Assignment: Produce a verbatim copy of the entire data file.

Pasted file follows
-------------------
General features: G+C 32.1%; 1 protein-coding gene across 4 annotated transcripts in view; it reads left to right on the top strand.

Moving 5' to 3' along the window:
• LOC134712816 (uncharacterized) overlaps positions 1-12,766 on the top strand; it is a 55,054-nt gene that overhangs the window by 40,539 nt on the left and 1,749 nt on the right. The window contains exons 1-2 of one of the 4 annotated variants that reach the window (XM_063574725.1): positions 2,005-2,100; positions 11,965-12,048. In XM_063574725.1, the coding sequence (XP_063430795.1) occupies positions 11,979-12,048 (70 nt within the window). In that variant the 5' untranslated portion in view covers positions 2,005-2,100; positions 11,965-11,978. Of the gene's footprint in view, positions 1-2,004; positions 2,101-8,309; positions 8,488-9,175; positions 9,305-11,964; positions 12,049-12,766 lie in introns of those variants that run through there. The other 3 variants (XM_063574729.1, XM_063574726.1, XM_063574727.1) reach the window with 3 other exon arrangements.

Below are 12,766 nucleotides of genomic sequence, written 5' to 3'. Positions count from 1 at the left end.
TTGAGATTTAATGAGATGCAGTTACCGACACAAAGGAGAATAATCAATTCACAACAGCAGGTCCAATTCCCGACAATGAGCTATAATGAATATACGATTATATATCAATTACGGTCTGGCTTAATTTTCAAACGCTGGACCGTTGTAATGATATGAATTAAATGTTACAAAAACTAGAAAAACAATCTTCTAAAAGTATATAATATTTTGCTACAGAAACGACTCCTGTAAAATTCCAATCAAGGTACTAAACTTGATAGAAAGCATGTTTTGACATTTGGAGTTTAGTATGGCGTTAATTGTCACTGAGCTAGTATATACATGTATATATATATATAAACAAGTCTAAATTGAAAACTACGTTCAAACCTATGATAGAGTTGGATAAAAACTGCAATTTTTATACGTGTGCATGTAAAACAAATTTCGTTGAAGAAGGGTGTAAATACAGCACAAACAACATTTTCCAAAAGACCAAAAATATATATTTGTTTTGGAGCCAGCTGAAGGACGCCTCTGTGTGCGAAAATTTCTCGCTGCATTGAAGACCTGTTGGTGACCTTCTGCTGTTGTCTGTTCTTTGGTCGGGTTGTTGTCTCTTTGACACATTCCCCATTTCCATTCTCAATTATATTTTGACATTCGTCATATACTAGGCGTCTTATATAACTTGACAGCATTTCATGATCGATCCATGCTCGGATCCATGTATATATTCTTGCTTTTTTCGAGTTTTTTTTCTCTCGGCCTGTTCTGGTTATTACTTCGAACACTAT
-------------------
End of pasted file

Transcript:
General features: G+C 32.1%; 1 protein-coding gene across 4 annotated transcripts in view; it reads left to right on the top strand.

Moving 5' to 3' along the window:
• LOC134712816 (uncharacterized) overlaps positions 1-12,766 on the top strand; it is a 55,054-nt gene that overhangs the window by 40,539 nt on the left and 1,749 nt on the right. The window contains exons 1-2 of one of the 4 annotated variants that reach the window (XM_063574725.1): positions 2,005-2,100; positions 11,965-12,048. In XM_063574725.1, the coding sequence (XP_063430795.1) occupies positions 11,979-12,048 (70 nt within the window). In that variant the 5' untranslated portion in view covers positions 2,005-2,100; positions 11,965-11,978. Of the gene's footprint in view, positions 1-2,004; positions 2,101-8,309; positions 8,488-9,175; positions 9,305-11,964; positions 12,049-12,766 lie in introns of those variants that run through there. The other 3 variants (XM_063574729.1, XM_063574726.1, XM_063574727.1) reach the window with 3 other exon arrangements.

Below are 12,766 nucleotides of genomic sequence, written 5' to 3'. Positions count from 1 at the left end.
TTGAGATTTAATGAGATGCAGTTACCGACACAAAGGAGAATAATCAATTCACAACAGCAGGTCCAATTCCCGACAATGAGCTATAATGAATATACGATTATATATCAATTACGGTCTGGCTTAATTTTCAAACGCTGGACCGTTGTAATGATATGAATTAAATGTTACAAAAACTAGAAAAACAATCTTCTAAAAGTATATAATATTTTGCTACAGAAACGACTCCTGTAAAATTCCAATCAAGGTACTAAACTTGATAGAAAGCATGTTTTGACATTTGGAGTTTAGTATGGCGTTAATTGTCACTGAGCTAGTATATACATGTATATATATATATAAACAAGTCTAAATTGAAAACTACGTTCAAACCTATGATAGAGTTGGATAAAAACTGCAATTTTTATACGTGTGCATGTAAAACAAATTTCGTTGAAGAAGGGTGTAAATACAGCACAAACAACATTTTCCAAAAGACCAAAAATATATATTTGTTTTGGAGCCAGCTGAAGGACGCCTCTGTGTGCGAAAATTTCTCGCTGCATTGAAGACCTGTTGGTGACCTTCTGCTGTTGTCTGTTCTTTGGTCGGGTTGTTGTCTCTTTGACACATTCCCCATTTCCATTCTCAATTATATTTTGACATTCGTCATATACTAGGCGTCTTATATAACTTGACAGCATTTCATGATCGATCCATGCTCGGATCCATGTATATATTCTTGCTTTTTTCGAGTTTTTTTTCTCTCGGCCTGTTCTGGTTATTACTTCGAACACTAT